Due to the difficulty of mastering the art of homeopathy, it is imperative to find a practitioner who is well trained as a ‘classical’ homeopath. This is someone who takes a very thorough case at the initial interview, often lasting more than two hours for an adult with a chronic illness, and then selects one remedy, not a mixture of remedies or alternating different remedies, that best matches the patient’s total symptom picture. In this way, a successful result has the highest chance of being achieved.

Lisa Samet is very experienced, as she has been studying homeopathy since 1989 and practicing since 1999. She considers herself fortunate to have been trained by some of the best in the field. She has seen terrific results in her practice even with very complex diseases.

In addition to homeopathy, Lisa Samet is passionate about helping people with optimizing their diet and learning tools to reduce stress. She will guide you on lifestyle improvements and nutrition optimization, including food sensitivity evaluation to identify hidden foods that continue to keep people sick, as well as detoxification and intermittent fasting to optimize health. Habitual patterns of negative thinking, worrying, anxiety can keep us from enjoying living. These thought patterns and fixed ways of seeing situations in our lives can keep us miserable. Emotional re-patterning work can help patients experience a profound shift, overcoming long-held stuck patterns that prevent them from living their fullest and happiest lives.

Emotional Re-patterning

Habitual patterns of negative thinking, worrying, anxiety can keep us from enjoying living. These thoughts patterns and fixed ways of seing situations in our lives can keep us miserable. Emotional re-patterning work can help you experience a profound shift. Overcome long-held stuck patterns that prevent you from living your fullest and happiest life using easy-to-learn methods. › Read more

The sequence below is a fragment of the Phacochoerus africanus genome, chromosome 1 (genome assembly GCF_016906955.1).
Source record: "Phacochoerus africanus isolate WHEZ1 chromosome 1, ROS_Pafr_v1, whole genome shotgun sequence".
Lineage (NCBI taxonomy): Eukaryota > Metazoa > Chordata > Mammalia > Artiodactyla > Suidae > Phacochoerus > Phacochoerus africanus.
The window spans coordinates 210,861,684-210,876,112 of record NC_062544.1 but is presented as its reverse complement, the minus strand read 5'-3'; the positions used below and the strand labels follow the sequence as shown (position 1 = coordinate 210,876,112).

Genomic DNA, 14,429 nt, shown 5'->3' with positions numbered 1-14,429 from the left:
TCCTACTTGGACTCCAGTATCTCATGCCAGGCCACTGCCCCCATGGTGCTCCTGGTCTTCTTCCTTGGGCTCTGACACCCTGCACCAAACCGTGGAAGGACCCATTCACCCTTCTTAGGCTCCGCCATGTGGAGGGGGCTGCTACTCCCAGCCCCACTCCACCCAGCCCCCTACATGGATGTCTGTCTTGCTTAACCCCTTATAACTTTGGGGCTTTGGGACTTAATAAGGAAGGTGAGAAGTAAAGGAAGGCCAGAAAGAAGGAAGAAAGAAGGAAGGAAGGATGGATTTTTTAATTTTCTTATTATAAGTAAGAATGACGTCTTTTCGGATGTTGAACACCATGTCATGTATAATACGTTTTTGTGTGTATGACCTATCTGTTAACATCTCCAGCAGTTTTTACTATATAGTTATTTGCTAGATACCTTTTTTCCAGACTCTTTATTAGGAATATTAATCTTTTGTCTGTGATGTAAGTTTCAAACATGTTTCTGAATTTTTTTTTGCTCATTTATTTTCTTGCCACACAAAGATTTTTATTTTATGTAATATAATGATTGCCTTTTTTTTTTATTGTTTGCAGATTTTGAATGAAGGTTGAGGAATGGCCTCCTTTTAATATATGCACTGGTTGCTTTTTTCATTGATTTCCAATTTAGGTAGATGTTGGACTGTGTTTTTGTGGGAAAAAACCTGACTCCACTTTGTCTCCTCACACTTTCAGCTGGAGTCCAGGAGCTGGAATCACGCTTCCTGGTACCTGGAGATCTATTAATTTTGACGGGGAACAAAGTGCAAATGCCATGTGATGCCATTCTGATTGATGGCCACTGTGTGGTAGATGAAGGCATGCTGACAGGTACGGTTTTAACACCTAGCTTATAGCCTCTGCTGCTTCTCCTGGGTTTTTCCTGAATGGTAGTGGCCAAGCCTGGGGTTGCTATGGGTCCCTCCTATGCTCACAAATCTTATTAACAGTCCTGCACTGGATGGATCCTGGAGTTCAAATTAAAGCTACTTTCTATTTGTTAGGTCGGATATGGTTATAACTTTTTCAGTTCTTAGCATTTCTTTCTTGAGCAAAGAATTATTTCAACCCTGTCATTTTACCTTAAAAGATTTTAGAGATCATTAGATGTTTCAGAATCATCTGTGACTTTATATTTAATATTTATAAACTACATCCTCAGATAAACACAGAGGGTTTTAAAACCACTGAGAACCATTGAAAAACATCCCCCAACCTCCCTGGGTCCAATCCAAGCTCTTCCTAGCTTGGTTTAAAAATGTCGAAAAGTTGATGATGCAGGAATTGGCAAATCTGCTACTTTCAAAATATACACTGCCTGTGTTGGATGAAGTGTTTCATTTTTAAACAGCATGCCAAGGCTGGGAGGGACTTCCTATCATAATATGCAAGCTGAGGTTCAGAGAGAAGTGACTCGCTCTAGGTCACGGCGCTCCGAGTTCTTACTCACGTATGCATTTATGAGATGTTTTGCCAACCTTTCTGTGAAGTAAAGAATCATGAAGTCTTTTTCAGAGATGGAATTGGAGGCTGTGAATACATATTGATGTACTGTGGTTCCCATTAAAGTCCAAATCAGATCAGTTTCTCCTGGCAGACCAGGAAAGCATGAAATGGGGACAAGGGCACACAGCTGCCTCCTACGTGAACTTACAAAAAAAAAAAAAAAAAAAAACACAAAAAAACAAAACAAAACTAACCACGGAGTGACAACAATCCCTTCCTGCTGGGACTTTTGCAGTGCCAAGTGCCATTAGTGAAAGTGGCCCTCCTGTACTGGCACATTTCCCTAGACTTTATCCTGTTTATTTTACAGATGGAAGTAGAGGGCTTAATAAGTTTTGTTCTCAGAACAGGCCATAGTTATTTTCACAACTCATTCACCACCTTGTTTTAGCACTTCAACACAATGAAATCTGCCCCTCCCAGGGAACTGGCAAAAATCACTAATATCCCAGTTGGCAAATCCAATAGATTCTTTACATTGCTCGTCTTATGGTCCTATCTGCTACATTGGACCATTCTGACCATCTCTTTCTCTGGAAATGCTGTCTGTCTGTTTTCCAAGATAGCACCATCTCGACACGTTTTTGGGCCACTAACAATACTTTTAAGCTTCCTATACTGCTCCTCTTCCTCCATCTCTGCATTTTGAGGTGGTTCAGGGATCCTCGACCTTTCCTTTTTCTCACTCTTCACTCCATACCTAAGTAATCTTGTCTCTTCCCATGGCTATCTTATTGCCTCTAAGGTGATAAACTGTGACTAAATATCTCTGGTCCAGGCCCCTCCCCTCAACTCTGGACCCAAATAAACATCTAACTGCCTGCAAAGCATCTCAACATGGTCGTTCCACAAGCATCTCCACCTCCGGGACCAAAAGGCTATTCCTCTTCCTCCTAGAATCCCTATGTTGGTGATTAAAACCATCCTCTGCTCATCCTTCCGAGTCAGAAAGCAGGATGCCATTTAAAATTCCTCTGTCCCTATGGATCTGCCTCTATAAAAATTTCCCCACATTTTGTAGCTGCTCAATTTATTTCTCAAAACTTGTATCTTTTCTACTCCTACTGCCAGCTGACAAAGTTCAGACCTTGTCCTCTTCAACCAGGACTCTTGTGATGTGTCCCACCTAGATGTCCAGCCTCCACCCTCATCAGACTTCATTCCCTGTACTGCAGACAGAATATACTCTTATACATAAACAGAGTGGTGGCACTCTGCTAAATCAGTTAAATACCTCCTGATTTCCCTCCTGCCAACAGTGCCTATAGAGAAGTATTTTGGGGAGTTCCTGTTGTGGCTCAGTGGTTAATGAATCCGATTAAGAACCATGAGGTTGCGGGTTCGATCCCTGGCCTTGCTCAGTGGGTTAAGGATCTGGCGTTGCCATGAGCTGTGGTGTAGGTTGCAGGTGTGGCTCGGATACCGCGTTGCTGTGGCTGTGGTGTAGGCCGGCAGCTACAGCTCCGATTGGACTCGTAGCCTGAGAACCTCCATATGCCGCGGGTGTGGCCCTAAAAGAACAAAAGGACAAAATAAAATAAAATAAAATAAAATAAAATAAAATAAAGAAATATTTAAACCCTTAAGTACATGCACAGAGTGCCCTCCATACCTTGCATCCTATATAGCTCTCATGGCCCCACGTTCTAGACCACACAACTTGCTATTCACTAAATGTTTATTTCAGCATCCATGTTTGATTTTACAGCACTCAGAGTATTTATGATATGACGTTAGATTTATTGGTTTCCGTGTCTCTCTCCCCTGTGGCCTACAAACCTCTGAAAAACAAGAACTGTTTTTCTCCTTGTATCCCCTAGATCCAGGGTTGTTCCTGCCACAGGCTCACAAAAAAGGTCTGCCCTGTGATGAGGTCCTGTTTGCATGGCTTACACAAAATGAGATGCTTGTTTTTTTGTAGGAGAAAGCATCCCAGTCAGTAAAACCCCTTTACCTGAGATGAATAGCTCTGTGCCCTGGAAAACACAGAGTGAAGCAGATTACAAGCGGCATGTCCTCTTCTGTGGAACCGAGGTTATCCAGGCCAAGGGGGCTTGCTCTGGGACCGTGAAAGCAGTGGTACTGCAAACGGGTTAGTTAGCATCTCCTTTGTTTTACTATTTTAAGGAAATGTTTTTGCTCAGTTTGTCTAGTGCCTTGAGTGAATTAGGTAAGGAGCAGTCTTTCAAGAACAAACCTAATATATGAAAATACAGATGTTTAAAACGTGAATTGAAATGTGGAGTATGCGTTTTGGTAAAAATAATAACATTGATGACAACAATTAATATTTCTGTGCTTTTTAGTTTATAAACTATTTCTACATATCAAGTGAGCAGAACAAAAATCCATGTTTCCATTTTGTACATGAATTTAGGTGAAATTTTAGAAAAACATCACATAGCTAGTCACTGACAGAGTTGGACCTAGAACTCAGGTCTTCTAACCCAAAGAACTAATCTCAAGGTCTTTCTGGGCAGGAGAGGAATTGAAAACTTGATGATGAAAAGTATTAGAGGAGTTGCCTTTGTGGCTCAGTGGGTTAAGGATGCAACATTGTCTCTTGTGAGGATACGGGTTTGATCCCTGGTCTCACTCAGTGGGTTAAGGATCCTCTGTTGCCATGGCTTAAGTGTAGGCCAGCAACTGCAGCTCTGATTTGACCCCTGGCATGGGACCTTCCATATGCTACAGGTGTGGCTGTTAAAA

Naturopathic Medicine

The safety record for naturopathic medicine is excellent. This makes sense given the emphasis on non-toxic, natural source medicines and gentle, non-invasive treatments. Focusing on lifestyle improvements and nutrition including food sensitivity evaluation to identify hidden foods that continue to keep you sick, as well as detoxification and intermittent fasting to optimize health. › Read more

› Click here to learn more: lisasamet.com

We hope you now have a complete overview of naturopathic medicine and homeopathy and a little bit of Lisa Samet, N.D.’s own background and interests. Choosing a naturopathic doctor to work in partnership with to improve your health is a worthwhile endeavor. If we can be of any further help, please feel free to contact us.